Please find below the Department of Fisheries Media Release regarding the latest on the Cockburn Sound fish kill.
Department of Fisheries Media Release 8 December, 2015 – Breakthrough in cause of Cockburn Sound fish deaths
The Department of Fisheries investigations have confirmed that November’s Cockburn Sound fish deaths were likely caused by a bloom of microscopic algae.
Supervising Scientist Dr Michael Snow said exhaustive testing had isolated a spike of a group of algal diatom species called Chaetoceros spp. which have spines made of silica and are known to causes gill irritation in fish that can lead to mucous accumulation and respiratory failure.
“Similar diatoms have been implicated in fish death events in other parts of Australia and also internationally,” Dr Snow said.
“This bloom may also have been associated with low dissolved oxygen conditions which are known to periodically occur in southern section of Cockburn Sound placing extra stress on the fish. We know from experience that fish death events often involve multiple contributory factors that make cases difficult to solve.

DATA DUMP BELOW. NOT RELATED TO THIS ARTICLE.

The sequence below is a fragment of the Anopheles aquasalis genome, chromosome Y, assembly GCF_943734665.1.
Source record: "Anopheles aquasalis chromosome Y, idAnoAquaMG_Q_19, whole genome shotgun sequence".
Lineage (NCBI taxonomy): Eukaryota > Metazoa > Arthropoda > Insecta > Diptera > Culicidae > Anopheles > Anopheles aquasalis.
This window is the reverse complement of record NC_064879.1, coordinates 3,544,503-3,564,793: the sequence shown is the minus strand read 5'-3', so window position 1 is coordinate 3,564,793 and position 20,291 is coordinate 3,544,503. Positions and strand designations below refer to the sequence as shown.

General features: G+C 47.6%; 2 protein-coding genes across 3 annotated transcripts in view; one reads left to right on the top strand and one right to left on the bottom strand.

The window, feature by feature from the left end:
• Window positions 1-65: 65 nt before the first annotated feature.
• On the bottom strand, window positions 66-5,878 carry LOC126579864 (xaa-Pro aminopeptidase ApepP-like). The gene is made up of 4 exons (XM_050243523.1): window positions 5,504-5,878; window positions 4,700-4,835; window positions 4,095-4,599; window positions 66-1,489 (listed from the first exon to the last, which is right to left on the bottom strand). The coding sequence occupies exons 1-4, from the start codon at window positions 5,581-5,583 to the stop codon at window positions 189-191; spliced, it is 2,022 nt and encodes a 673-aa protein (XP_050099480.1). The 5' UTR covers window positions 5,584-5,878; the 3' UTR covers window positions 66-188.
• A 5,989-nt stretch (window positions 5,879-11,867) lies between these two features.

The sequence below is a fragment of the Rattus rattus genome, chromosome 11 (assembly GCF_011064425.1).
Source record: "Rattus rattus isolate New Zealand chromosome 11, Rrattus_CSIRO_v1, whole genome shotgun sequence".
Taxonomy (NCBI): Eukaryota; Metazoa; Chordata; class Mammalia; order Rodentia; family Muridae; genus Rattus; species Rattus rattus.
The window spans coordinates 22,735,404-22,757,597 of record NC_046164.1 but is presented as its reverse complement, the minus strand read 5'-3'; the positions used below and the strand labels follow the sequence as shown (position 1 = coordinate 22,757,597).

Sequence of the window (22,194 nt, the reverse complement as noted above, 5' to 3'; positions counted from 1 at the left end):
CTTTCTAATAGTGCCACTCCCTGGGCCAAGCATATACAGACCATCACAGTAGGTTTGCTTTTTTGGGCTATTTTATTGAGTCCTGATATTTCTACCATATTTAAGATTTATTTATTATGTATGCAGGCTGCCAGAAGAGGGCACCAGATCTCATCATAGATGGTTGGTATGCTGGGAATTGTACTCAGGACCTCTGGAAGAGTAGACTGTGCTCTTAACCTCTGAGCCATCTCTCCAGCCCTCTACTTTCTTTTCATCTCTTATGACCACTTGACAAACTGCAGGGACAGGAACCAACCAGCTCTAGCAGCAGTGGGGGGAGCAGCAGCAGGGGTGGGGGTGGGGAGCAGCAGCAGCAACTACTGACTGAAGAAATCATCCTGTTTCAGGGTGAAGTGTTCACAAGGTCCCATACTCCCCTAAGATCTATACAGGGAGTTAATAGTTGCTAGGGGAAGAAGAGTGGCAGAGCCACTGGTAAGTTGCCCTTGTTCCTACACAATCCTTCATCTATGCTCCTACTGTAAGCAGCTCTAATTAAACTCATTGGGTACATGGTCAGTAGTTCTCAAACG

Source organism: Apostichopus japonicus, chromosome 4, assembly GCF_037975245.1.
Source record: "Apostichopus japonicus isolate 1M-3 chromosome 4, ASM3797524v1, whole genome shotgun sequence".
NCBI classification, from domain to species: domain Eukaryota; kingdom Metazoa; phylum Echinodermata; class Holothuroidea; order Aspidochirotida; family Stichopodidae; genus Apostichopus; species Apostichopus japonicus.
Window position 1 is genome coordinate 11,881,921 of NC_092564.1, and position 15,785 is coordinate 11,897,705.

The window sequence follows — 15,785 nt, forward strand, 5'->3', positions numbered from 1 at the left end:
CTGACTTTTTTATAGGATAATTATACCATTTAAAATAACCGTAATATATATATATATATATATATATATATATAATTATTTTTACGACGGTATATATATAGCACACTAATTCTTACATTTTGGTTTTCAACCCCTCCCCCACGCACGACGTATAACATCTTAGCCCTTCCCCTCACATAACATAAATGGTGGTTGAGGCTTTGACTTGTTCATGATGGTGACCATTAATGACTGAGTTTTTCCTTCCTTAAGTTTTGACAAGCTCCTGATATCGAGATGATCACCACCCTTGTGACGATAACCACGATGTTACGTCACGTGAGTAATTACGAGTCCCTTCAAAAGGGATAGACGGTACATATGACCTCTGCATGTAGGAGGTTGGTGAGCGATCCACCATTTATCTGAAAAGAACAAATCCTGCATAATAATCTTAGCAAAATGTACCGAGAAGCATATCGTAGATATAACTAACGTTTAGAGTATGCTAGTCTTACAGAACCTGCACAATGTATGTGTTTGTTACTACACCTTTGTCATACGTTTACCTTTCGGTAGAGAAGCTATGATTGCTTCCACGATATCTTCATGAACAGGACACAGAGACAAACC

“We appreciate the patience of the WA community as the multidisciplinary investigative team have methodically eliminated many other causes. We cannot afford to jump to conclusions in these cases which must be based on solid scientific evidence. Investigations have included screening for a wide range of over 120 algal toxins and industrial contaminants including heavy metals, fertilisers, pesticides and hydrocarbons.
“Other Government agencies have also pursued and eliminated a number of other possibilities.
Dr Snow said results received late yesterday – and confirmed earlier today – indicate that the algal diatom is the most likely cause. He said satellite data also showed an increase in surface water temperature at the same time, which may have contributed to the bloom event